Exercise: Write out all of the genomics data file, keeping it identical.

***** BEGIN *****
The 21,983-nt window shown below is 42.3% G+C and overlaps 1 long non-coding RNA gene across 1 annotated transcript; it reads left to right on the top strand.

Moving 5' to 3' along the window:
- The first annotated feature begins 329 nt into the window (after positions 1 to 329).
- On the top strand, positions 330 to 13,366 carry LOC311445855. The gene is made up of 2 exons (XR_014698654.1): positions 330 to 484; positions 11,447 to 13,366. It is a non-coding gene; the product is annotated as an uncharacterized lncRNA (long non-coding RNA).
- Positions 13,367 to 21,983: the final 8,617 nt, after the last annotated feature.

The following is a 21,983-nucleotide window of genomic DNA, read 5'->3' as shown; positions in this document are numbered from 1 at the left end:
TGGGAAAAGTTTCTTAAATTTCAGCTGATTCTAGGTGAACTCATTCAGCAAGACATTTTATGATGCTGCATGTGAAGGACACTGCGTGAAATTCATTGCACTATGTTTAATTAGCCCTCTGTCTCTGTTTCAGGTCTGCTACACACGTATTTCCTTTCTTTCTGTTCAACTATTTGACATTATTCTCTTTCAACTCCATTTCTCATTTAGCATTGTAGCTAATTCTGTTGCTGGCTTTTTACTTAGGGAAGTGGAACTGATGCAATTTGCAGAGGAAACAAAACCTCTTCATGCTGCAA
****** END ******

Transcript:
The 21,983-nt window shown below is 42.3% G+C and overlaps 1 long non-coding RNA gene across 1 annotated transcript; it reads left to right on the top strand.

Moving 5' to 3' along the window:
- The first annotated feature begins 329 nt into the window (after positions 1 to 329).
- On the top strand, positions 330 to 13,366 carry LOC311445855. The gene is made up of 2 exons (XR_014698654.1): positions 330 to 484; positions 11,447 to 13,366. It is a non-coding gene; the product is annotated as an uncharacterized lncRNA (long non-coding RNA).
- Positions 13,367 to 21,983: the final 8,617 nt, after the last annotated feature.

The following is a 21,983-nucleotide window of genomic DNA, read 5'->3' as shown; positions in this document are numbered from 1 at the left end:
TGGGAAAAGTTTCTTAAATTTCAGCTGATTCTAGGTGAACTCATTCAGCAAGACATTTTATGATGCTGCATGTGAAGGACACTGCGTGAAATTCATTGCACTATGTTTAATTAGCCCTCTGTCTCTGTTTCAGGTCTGCTACACACGTATTTCCTTTCTTTCTGTTCAACTATTTGACATTATTCTCTTTCAACTCCATTTCTCATTTAGCATTGTAGCTAATTCTGTTGCTGGCTTTTTACTTAGGGAAGTGGAACTGATGCAATTTGCAGAGGAAACAAAACCTCTTCATGCTGCAA